Large-scale mRNA expression profiling in the common ice plant, Mesembryanthemum crystallinum, performing C3 photosynthesis and Crassulacean acid metabolism (CAM)

John C. Cushman, Richard L. Tillett, Joshua Wood, Joshua M. Branco, Karen A. Schlauch

Research output: Contribution to journalArticle

58 Citations (Scopus)

Abstract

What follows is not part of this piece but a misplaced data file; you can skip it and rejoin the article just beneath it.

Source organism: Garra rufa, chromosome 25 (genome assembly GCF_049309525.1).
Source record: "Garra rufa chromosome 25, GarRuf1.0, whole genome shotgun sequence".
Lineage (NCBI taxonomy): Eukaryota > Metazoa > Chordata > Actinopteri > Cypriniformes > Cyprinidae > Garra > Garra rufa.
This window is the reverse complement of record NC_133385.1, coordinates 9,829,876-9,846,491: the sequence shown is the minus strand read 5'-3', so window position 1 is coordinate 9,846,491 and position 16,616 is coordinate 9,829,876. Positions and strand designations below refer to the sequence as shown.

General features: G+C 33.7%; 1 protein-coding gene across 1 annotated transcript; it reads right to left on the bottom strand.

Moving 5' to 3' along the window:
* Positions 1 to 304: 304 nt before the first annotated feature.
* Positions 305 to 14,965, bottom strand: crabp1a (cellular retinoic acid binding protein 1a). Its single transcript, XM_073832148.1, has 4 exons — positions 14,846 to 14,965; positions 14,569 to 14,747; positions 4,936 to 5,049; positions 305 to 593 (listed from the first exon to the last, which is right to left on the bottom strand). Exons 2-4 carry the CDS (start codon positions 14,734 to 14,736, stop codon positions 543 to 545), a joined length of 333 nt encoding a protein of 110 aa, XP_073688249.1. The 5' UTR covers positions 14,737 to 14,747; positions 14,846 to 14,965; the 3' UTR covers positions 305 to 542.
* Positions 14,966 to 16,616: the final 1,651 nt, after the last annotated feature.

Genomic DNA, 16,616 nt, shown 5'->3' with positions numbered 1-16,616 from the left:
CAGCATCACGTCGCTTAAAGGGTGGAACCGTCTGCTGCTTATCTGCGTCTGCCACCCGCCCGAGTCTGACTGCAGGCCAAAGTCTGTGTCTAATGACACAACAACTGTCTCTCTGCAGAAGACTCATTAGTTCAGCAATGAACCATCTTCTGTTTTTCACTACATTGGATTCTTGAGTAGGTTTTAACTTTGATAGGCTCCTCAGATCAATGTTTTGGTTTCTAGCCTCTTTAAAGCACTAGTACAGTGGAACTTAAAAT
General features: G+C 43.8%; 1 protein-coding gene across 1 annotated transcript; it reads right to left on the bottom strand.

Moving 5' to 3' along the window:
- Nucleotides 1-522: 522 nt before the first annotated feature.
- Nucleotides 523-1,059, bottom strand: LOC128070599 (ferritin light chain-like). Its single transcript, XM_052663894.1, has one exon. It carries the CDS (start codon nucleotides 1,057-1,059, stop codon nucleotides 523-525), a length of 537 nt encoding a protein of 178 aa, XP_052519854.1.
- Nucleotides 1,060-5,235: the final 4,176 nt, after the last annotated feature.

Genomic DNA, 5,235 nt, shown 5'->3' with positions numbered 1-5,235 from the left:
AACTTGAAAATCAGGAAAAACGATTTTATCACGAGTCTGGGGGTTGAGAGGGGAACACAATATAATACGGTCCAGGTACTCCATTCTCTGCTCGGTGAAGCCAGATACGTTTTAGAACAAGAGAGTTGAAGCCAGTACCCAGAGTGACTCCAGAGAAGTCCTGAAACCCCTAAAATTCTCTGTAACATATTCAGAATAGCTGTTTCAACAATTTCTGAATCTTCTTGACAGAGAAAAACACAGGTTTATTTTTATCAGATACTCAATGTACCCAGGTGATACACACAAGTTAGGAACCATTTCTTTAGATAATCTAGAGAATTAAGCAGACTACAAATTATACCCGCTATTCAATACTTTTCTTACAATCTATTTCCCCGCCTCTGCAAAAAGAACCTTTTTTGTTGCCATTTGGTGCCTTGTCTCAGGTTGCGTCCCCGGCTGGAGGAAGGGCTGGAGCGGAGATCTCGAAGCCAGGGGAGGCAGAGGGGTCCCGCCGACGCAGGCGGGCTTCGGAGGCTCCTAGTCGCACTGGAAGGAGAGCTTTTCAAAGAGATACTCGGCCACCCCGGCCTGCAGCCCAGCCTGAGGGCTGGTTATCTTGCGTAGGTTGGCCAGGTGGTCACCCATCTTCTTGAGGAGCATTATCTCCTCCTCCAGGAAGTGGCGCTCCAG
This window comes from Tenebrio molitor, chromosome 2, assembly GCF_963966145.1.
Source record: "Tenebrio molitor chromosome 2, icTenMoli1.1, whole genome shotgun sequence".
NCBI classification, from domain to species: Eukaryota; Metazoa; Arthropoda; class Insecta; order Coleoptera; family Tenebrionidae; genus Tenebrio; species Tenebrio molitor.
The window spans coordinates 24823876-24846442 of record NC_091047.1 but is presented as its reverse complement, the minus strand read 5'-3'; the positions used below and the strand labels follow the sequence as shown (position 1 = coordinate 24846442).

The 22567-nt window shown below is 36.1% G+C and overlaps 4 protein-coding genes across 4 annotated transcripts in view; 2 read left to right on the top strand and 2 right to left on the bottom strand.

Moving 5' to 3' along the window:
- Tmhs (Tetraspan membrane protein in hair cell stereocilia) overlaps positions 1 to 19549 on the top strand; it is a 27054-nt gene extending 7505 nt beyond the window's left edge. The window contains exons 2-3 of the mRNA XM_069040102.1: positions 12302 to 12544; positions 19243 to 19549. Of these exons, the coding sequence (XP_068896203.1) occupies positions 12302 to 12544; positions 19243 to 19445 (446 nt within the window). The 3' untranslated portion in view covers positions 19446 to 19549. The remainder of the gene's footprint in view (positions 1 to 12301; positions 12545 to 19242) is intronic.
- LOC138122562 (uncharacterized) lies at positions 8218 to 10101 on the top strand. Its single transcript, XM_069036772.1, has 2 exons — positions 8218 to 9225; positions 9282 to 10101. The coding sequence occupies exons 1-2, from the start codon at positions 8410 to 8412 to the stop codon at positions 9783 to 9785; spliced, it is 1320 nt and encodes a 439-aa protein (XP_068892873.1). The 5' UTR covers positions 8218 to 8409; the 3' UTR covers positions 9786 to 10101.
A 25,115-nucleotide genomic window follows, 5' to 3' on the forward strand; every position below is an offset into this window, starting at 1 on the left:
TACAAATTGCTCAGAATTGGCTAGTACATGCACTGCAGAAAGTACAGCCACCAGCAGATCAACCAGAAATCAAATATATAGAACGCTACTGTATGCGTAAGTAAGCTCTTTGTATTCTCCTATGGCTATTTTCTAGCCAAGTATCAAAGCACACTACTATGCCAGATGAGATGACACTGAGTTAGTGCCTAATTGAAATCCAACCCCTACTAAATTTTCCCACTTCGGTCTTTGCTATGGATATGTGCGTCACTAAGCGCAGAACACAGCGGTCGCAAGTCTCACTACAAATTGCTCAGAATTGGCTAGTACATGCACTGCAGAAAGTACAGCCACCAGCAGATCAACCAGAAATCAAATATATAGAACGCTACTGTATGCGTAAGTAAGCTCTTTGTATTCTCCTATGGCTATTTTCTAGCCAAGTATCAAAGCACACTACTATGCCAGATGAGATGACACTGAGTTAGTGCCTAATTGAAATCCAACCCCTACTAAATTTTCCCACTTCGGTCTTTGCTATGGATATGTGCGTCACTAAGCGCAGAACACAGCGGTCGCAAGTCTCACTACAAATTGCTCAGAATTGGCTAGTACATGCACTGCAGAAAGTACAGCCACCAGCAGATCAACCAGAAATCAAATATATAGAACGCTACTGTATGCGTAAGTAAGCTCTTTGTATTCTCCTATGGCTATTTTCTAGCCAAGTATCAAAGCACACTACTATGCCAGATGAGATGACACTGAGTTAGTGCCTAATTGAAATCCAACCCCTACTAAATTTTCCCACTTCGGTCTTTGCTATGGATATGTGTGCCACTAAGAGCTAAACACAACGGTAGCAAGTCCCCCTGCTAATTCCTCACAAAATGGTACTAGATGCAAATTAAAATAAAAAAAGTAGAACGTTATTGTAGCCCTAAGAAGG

The common ice plant (Mesembryanthemum crystallinum L.) has emerged as a useful model for molecular genetic studies of Crassulacean acid metabolism (CAM) because CAM can be induced in this species by water deficit or salinity stress. Non-redundant sequence information from expressed sequence tag data was used to fabricate a custom oligonucleotide microarray to compare large-scale mRNA expression patterns in M. crystallinum plants conducting C3 photosynthesis versus CAM. Samples were collected every 4 h over a 24 h time period at the start of the subjective second day from plants grown under constant light and temperature conditions in order to capture variation in mRNA expression due to salinity stress and circadian clock control. Of 8455 genes, a total of 2343 genes (∼28%) showed a significant change as judged by analysis of variance (ANOVA) in steady-state mRNA abundance at one or more time points over the 24 h period. Of these, 858 (10%) and 599 (7%) exhibited a greater than two-fold ratio (TFR) increase or decrease in mRNA abundance, respectively. Functional categorization of these TFR genes revealed that many genes encoding products that function in CAM-related C4 acid carboxylation/ decarboxylation, glycolysis/gluconeogenesis, polysaccharide, polyol, and starch biosynthesis/degradation, protein degradation, transcriptional activation, signalling, stress response, and transport facilitation, and novel, unclassified proteins exhibited stress-induced increases in mRNA abundance. In contrast, salt stress resulted in a significant decrease in transcript abundance for genes encoding photosynthetic functions, protein synthesis, and cellular biogenesis functions. Many genes with CAM-related functions exhibited phase shifts in their putative circadian expression patterns following CAM induction. This report establishes an extensive catalogue of gene expression patterns for future investigations aimed at understanding the complex, transcriptional hierarchies that govern CAM-specific expression patterns. A novel graph-theoretic approach called 'Max Clique Builder' is introduced that identifies and organizes sets of coordinately regulated genes, such as those encoding subunits of the vacuolar H+-ATPase complex, into tighter functionally related clusters with more similar expression patterns compared with standard hierarchical clustering methods.